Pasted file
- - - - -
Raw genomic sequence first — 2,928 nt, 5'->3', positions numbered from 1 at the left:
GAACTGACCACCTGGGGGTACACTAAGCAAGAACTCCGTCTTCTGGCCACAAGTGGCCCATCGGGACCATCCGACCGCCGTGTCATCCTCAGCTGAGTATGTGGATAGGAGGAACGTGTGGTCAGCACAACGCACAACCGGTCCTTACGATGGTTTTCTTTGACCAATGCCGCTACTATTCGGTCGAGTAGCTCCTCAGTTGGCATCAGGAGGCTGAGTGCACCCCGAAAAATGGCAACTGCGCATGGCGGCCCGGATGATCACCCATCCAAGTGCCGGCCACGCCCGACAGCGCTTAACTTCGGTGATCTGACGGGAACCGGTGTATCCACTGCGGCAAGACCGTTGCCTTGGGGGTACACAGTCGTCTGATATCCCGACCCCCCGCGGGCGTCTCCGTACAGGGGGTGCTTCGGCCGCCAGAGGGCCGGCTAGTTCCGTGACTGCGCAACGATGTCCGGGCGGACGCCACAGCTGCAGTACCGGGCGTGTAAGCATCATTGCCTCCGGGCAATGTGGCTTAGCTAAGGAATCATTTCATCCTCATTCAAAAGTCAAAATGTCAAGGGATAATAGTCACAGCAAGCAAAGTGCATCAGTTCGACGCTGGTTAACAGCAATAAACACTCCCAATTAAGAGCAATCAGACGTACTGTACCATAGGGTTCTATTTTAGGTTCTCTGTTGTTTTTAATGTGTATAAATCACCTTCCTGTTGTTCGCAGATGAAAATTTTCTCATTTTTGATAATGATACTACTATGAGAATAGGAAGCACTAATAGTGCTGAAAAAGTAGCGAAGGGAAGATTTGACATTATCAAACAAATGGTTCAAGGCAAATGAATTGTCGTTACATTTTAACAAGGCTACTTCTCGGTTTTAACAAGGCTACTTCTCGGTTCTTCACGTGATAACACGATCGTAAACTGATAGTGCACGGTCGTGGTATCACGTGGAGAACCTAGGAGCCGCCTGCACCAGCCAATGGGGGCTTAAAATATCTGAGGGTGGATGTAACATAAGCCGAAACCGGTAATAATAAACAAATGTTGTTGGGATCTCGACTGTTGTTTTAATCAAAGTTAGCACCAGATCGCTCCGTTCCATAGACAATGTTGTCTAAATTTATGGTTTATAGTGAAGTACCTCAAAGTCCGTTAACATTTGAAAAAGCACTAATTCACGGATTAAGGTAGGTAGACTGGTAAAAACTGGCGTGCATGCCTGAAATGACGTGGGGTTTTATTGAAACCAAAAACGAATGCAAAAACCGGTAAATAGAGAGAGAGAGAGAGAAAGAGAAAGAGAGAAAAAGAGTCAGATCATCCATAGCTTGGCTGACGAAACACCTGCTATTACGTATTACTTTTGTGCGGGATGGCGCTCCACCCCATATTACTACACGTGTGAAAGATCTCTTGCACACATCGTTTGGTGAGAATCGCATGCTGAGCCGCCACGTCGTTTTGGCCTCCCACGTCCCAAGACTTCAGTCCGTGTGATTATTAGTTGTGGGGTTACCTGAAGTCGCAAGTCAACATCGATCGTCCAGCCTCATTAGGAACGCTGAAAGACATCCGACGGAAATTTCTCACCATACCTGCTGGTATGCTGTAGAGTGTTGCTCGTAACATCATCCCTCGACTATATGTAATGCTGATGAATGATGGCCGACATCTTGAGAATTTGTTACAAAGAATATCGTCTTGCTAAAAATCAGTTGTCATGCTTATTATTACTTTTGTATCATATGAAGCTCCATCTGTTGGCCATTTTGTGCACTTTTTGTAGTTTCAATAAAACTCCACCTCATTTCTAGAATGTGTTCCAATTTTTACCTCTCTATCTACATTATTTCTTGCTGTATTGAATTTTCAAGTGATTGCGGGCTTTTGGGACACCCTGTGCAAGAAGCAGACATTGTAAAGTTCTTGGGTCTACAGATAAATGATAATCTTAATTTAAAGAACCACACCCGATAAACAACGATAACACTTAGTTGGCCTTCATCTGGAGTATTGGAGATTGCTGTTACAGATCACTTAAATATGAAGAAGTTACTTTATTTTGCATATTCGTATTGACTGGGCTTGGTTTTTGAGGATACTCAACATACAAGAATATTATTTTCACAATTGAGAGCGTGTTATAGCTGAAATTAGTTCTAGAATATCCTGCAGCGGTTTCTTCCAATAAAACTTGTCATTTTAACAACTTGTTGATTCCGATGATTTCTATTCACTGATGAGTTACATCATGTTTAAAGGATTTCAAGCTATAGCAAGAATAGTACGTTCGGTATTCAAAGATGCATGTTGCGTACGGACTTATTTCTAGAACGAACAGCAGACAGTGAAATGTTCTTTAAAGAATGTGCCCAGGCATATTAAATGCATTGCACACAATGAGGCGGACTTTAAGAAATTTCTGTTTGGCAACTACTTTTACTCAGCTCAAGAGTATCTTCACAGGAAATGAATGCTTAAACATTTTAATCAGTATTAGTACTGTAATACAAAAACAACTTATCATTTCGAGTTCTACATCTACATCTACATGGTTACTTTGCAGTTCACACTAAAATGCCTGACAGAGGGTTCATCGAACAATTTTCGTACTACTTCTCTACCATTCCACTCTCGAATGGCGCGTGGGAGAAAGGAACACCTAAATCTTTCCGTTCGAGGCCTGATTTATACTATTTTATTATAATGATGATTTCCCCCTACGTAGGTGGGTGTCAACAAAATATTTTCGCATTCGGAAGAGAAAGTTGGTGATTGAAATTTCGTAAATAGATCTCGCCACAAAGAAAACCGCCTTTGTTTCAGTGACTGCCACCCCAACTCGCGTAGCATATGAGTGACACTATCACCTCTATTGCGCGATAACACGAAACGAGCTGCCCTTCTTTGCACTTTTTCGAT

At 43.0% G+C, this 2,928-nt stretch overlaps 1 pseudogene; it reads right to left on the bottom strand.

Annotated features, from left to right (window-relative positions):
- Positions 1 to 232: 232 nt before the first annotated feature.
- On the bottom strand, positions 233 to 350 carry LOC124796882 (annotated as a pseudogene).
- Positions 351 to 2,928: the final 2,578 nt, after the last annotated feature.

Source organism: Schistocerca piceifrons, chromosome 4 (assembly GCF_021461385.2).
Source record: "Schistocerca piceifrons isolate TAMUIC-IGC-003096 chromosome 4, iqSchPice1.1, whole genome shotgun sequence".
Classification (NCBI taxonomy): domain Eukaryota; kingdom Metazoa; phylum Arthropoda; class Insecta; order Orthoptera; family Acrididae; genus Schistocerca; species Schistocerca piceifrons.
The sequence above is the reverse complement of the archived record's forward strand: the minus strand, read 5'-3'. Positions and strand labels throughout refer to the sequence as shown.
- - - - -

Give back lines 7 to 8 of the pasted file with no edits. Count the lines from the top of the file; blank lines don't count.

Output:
- Positions 351 to 2,928: the final 2,578 nt, after the last annotated feature.

Source organism: Schistocerca piceifrons, chromosome 4 (assembly GCF_021461385.2).